My Visit to Saint Patrick School, October 5, 2011

Tammy and Michelle Branco, Librarian at St. Patrick School

Saint Patrick Catholic School in Wentzville, Missouri has been educating students for more than ninety years. Established in 1908, the campus serves about 450 students ranging from Kindergarten through 8th grade. I am very grateful to the school for giving me the opportunity to speak with their students yesterday about the writing, illustrating and publishing process. The librarian, Michelle Branco, did a wonderful job preparing all the students for my visit. Even the upper grades (6th-8th) were familiar with my picture books, and I was pleased to learn that the older students enjoyed them as much as the younger.

K-2nd 8:30 AM – 9:00 AM

3rd – 5th 9:00 AM – 9:45 AM

6th-8th 9:45 AM – 10:30 AM

I rarely have the opportunity to speak with middle school students (6th-8th grades), but since they are old enough to write and publish a book themselves, I take them through the publication process, step by step. Saint Patrick School does NOT use e-books, but many of the students own Kindles, Nooks, or even iPads. I emphasized with older students (6th-8th) that although it is easier and faster than ever to publish a book, the amount of work that goes into creating the story is still the same. Traditional publishers might spend a year or more formating, publishing, and preparing physical books for the bookstore, whereas an e-book can be published and sold directly to customers within a matter of hours!  To further illustrate, consider that in 2010 over 300,000 physical books were published by traditional means, whereas independently produced books (small presses, e-books) numbered over 2.7 million in the same year ( Competition is fiercer than ever, so writers and artists who want to excel need to master the fundamentals:

Step 1) You have to be as familiar with your genre as your readers. Your audience will compare your book to others like it, so READ, READ, READ!!! Make sure your book measures up. If your book is not as good or better than the other books like it, you’ll have a hard time finding an audience.

Step 2) Do your research.


Step 4) Test your book on your audience before you publish. If your feedback is not stellar, revise again!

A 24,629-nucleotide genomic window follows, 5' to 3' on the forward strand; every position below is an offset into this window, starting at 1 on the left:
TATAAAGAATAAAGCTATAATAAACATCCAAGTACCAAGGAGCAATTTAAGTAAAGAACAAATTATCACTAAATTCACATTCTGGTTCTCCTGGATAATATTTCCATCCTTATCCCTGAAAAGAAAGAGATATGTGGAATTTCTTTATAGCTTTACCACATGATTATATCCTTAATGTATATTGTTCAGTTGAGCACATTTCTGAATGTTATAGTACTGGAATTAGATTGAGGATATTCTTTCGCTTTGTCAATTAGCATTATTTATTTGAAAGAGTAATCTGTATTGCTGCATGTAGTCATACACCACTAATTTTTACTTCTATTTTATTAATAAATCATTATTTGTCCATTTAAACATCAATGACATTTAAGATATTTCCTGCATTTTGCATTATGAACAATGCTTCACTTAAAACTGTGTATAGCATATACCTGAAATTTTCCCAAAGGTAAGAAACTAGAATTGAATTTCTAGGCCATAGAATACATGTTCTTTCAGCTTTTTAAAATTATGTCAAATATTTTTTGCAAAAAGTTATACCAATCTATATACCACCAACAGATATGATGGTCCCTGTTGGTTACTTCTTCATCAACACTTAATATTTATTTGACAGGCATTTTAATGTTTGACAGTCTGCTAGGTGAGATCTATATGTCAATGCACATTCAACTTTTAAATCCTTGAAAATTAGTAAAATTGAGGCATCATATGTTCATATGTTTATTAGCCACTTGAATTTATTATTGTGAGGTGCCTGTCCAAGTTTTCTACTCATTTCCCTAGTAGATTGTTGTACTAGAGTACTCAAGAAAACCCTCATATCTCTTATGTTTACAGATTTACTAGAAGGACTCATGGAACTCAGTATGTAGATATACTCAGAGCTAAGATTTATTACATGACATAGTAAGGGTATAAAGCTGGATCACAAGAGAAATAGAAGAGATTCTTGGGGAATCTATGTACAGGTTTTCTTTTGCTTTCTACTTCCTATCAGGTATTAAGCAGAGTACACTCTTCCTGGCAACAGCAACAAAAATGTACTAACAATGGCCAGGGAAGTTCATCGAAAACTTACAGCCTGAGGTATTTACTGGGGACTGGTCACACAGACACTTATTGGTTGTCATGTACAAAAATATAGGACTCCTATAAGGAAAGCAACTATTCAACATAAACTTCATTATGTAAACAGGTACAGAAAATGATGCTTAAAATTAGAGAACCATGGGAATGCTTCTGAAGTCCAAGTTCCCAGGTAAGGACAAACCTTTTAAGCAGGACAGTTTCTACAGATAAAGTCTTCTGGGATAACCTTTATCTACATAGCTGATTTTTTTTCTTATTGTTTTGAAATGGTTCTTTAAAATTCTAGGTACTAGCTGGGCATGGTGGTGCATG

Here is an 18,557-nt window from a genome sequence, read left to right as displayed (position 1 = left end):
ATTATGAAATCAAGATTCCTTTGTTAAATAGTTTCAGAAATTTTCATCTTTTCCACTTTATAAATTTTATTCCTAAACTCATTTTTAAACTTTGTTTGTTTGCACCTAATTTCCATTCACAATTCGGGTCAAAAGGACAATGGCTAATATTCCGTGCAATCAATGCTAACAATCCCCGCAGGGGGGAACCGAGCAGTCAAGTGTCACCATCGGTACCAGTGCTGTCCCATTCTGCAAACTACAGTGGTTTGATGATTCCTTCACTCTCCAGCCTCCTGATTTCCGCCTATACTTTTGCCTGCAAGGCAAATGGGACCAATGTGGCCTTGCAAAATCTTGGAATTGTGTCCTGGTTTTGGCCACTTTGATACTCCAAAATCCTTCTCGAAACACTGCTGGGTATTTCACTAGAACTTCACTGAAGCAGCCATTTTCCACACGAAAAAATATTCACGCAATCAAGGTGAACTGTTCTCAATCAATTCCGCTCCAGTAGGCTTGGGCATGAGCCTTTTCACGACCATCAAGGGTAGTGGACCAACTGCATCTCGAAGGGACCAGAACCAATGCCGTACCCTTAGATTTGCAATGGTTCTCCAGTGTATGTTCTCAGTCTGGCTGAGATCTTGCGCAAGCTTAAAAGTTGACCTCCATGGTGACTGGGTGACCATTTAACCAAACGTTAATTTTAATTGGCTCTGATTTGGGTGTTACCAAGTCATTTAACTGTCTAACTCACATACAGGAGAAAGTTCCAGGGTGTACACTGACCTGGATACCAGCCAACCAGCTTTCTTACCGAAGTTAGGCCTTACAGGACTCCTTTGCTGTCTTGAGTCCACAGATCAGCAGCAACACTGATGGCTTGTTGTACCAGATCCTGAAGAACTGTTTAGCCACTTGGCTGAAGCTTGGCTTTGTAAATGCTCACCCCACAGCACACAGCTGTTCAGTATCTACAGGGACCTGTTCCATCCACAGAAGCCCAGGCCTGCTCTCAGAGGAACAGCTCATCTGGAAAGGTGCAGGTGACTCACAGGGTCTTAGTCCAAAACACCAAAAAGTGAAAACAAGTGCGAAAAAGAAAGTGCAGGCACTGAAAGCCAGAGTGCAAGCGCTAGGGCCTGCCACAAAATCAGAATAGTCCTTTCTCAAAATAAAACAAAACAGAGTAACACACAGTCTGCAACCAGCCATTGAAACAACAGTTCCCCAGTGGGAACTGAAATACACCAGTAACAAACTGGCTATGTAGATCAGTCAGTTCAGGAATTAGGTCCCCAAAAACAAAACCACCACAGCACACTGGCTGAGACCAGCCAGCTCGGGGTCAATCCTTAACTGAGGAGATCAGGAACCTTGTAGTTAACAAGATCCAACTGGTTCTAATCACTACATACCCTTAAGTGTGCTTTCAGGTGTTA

The time it takes to produce a quality book your audience will love AND recommend will stay the same, regardless of how the book is published (a year or more with a traditional publisher or published within minutes as an e-book). In other words, you still have to read, research, and rewrite (or redraw) to produce a book. It is a time-consuming process that may take months or even years to accomplish, but if your audience approves of the final product, it is worth all the effort. When it comes to writing or art, dedication and perseverance will never go out of style!

Readers Make Books Real

THE TELEGRAPH reported yesterday that Penelope Lively, the Booker Prize-winning author of MOON TIGER, said e-books are for “bloodless nerds” and are no substitute for real books. Responses to Ms. Lively’s statements vary. Sarah Crown, a blogger at the, agrees with Ms. Lively (Read Sarah’s Post), but someone needs to speak on behalf of the “bloodless nerds.” I guess that will be me!

I believe Ms. Lively needs to expand her definition of a ‘real book.’ What makes a book ‘REAL?’ My definition of REAL comes from an old picture book entitled, THE VELVETEEN RABBIT:

“What is REAL?” asked the Rabbit one day, when they were lying side by side near the nursery fender, before Nana came to tidy the room. “Does it mean having things that buzz inside you and a stick-out handle?”

“Real isn’t how you are made,” said the Skin Horse. “It’s a thing that happens to you. When a child loves you for a long, long time, not just to play with, but REALLY loves you, then you become Real.” 

The Velveteen Rabbit

Image via Wikipedia

“What is REAL?” asked the Rabbit…

The way a book is made does not determine whether or not the book is REAL. An agent, editor or publishing house does not make a book REAL. Distributors, wholesalers, and bookstores do not make a book REAL. The paper the book is printed on does not make a book REAL. What is a REAL book? A book becomes REAL when it is loved very, very much by a reader. If that is the case, it doesn’t matter how a book comes into the world. If a reader loves it, the book is REAL.

Take care, Ms. Lively. Those “bloodless nerds” will determine the future of your books. If you insult your readers, they might just decide that your books are not REAL after all.

Further Reading:

THE VELVETEEN RABBIT by Margery Williams
(Please note: Both the e-books and print versions are REAL;)